In this second installment of “Car Poems,” Bird Williams recalls a car that was her partner in quest and part of her journey to freedom.


By Bird Williams

We rode those streets in search of something more
than another night of six packs in my car.
We rode those streets like we’d been there before.

In a rusted-out Camaro bought cheap to restore
we crossed the Georgia line in search of bars
and rode those streets in search of something more

than the endless TV gray inside the door
of one more mill-town evening, too familiar
to those of us who’d seen it all before.

So I raced red lights while you kept score
and Lynyrd Skynyrd played on blown-out woofers
and we rode around restless, wanting more,

but not knowing where to find it. Then, already 4
and low on gas, we sneaked up groaning stairs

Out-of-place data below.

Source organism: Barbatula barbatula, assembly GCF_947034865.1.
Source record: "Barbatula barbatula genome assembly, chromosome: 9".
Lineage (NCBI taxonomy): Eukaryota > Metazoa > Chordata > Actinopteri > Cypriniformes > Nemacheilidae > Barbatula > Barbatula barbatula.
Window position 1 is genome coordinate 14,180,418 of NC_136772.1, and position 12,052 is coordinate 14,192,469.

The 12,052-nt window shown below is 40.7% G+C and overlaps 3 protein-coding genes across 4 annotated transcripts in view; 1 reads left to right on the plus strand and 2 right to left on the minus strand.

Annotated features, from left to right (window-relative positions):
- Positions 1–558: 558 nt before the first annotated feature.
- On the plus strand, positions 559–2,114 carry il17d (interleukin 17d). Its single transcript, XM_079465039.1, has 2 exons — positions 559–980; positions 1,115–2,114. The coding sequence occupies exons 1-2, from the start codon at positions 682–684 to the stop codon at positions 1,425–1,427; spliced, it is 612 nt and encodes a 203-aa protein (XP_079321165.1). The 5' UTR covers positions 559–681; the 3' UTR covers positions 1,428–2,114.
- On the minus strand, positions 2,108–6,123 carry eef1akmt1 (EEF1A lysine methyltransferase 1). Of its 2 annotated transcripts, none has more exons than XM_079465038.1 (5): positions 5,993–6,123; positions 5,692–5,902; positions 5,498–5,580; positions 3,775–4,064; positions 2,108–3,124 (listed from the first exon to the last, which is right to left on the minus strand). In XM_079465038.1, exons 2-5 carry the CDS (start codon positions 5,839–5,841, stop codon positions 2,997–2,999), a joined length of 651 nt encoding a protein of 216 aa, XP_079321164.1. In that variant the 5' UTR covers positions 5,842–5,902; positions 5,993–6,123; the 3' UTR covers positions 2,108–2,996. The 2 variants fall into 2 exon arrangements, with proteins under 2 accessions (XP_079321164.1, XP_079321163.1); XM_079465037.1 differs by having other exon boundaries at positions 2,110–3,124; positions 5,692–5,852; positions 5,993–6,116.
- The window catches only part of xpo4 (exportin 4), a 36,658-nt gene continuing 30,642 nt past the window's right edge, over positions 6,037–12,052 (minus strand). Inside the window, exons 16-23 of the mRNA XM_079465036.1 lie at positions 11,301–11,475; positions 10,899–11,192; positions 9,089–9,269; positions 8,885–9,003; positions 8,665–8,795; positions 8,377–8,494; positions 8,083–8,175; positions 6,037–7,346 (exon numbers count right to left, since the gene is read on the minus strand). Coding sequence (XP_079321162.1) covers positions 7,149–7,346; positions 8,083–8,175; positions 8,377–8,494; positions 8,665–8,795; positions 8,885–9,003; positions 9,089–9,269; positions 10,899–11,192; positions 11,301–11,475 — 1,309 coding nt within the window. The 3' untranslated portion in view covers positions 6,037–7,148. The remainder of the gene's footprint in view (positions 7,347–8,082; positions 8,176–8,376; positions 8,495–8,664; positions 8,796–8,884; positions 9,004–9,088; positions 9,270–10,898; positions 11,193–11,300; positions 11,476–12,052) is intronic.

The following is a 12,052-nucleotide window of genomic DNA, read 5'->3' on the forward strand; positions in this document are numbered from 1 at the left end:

that had given us away late nights before

and found my bed. Feet dangling toward the floor
to stop the room from spinning, no answers
for the questions in our heads, we tried to imagine more
and stared at peeling walls we’d searched before.



Bird Williams is a poet, artist, and publisher who earned an MFA in writing from American University. She lives in Ypsilanti, Michigan, with her wife, daughter, two horses, numerous cats, and a pit bull. She grew up in small-town South Carolina, but left as soon as she could—and still misses that Camaro.